The status certificate must show the reserve fund’s status, the condo’s overall financial health, and the risk for special assessments. A real estate agent and lawyer will review the status certificate and look for risks of special assessments or reserve fund bankruptcy. With this information, you can either pass on the condo, ask for a reduced price, or budget for the inevitably of paying more for underfunded projects. We wouldn’t recommend the latter, as reserve fund issues tend to be chronic!
Also, suppose you move in and find a notice of special assessment lands at your door. In that case, if the status certificate provided at the time of the sale didn’t indicate a special assessment was likely, you can challenge the board’s request for you to pay your portion. As a result, your share ends up being split among the other owners.
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How to Obtain a Status Certificate
Owners selling a condo and prospective buyers typically arrange to obtain a certificate via a real estate agent, lawyer, or bank. It usually takes about 10 days for the request to go through, and the condo’s property management company will likely charge an administration fee of $100 plus HST.
Status Certificate Red Flags
Some status certificate red flags we look for include the following:
Missing or Underfunded Reserve Funds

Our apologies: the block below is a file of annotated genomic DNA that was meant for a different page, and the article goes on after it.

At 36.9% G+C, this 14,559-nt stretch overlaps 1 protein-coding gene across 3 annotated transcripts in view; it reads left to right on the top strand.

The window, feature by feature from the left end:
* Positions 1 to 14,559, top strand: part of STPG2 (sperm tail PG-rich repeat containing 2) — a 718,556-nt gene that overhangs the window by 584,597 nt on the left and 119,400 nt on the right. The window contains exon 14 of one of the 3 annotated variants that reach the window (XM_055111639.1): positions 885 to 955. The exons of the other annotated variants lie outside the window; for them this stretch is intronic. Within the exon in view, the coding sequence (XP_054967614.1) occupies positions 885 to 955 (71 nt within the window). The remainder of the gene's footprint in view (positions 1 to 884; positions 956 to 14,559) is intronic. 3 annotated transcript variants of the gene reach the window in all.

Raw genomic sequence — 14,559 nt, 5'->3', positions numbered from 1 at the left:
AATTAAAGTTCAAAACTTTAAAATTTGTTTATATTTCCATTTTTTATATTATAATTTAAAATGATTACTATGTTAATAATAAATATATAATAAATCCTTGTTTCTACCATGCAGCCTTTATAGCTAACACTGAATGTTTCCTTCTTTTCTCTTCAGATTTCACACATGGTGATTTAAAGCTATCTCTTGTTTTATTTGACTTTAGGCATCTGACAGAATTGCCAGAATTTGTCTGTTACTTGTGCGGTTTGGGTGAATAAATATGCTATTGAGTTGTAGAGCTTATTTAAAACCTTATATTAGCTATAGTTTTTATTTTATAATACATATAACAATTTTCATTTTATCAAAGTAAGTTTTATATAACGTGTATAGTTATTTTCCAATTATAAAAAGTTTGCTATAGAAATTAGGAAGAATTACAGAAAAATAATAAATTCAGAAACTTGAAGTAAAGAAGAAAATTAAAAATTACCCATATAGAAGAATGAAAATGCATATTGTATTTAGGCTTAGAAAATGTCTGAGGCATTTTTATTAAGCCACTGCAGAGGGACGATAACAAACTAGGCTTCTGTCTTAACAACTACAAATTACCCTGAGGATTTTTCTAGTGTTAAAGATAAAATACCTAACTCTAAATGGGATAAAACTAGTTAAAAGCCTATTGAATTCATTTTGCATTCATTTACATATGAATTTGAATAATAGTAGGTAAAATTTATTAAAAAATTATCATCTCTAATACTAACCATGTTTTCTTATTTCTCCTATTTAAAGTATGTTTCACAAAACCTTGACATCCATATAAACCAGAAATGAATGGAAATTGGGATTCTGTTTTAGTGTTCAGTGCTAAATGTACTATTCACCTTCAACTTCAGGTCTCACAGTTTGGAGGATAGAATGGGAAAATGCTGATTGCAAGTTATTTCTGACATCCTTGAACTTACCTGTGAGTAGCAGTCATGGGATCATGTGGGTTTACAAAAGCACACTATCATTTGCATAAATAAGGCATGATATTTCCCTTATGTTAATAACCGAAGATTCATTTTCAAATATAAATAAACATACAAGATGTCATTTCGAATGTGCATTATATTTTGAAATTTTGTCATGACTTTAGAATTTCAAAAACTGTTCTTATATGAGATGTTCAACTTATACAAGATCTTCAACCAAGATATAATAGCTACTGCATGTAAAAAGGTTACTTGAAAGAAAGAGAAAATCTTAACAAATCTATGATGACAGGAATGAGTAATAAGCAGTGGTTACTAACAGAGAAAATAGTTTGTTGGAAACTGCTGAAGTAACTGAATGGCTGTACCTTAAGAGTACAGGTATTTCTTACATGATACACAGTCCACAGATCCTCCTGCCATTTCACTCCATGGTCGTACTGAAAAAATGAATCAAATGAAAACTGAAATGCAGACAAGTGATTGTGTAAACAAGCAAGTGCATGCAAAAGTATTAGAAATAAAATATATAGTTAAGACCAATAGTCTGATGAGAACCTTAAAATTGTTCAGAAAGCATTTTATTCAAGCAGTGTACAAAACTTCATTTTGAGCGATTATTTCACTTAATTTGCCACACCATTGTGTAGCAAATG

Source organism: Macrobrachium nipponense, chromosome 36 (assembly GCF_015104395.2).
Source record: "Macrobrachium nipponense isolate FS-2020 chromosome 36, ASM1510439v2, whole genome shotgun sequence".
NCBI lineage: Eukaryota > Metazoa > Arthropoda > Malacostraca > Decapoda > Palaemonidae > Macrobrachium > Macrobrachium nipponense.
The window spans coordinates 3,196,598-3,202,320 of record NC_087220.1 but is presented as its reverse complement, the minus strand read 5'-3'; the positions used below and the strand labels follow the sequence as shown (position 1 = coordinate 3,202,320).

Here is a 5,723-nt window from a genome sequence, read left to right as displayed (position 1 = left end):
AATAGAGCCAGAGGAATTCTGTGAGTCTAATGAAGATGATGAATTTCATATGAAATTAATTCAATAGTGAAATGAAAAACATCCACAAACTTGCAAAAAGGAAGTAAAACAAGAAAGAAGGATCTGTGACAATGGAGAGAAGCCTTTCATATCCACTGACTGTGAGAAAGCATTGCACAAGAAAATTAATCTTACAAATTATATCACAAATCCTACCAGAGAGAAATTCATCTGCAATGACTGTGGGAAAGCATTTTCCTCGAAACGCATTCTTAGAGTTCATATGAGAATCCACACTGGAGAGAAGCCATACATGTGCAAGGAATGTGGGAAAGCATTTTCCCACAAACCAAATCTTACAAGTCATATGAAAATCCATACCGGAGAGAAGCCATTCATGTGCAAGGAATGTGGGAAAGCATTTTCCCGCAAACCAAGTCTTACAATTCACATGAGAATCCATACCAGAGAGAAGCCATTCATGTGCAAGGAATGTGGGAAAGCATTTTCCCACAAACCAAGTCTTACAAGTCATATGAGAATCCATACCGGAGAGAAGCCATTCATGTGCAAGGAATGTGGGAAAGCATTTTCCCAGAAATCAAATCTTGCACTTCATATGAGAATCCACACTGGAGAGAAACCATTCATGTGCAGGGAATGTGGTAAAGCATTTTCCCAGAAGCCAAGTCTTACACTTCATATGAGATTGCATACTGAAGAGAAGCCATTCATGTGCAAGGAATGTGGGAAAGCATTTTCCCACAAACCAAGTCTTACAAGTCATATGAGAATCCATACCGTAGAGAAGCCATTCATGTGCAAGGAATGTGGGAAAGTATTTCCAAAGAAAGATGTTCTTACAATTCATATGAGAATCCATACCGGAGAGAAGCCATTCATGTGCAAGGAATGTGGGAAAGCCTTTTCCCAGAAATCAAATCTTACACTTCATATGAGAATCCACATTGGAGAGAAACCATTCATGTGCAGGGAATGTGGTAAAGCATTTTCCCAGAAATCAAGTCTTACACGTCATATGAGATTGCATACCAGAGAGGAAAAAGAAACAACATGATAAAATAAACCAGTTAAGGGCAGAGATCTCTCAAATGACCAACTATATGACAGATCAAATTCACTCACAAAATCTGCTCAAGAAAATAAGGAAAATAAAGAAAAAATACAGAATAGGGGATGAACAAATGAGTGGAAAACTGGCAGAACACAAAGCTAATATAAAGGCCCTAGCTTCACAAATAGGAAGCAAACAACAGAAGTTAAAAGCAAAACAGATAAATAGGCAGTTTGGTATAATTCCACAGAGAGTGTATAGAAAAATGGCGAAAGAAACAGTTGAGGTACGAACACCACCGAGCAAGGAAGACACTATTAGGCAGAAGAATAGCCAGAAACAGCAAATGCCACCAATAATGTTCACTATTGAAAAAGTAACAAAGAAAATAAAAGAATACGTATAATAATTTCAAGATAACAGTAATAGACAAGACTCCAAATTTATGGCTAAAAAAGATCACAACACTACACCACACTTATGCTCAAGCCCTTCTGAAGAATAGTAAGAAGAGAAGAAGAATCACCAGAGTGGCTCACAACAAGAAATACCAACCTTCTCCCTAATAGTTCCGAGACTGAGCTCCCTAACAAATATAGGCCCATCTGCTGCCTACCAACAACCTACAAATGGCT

Healthy reserve funds should have a balance higher than projected costs for the current fiscal year. They should also show healthy expenditure trends for previous years with a logical comparison between the actual and expected costs for any given project. Reserve funds should always succeed in meeting expected replacement costs, with clear records showing they align with predicted costs.
Constant Common Element Fee Increases
Small, incremental common element fees show fiscal responsibility on the condo board’s part. However, constant increases of varying percentages show an illogical approach to reserve fund management likely related to reserve fund depletion.
Records of Legal Proceedings and Claims
A condo corporation with a history of claims and legal proceedings is a sign that something is amiss with the management. If the court sides with the complainant, the condo has to pay damages, which can lead to a special assessment. Also, a status certificate free of legal issues is a pretty good sign that the management and corporation tend to act in good faith. A bunch of lawsuits could be related to questionable or even illegal actions pulled by condo board members.
Outstanding or Incomplete Projects
Incomplete projects are another sign the condo board isn’t up to snuff financial-wise. But, again, this is likely related to a lack of funds, which increases the risk of rising common element fees and/or special assessments.
Although a status certificate makes for some pretty dull reading, we always ensure the Agreement of Purchase and Sale is conditional based on receiving the status certificate. We also provide ample time to review the status certificate so your lawyer and our team feel 100% confident you aren’t walking into a condo nightmare.
If you’re looking for the best Toronto real estate team to guide you on your condo real estate decisions, call The Christine Cowern team at 416.291.7372 or email us at email@example.com. We’d love to work with you!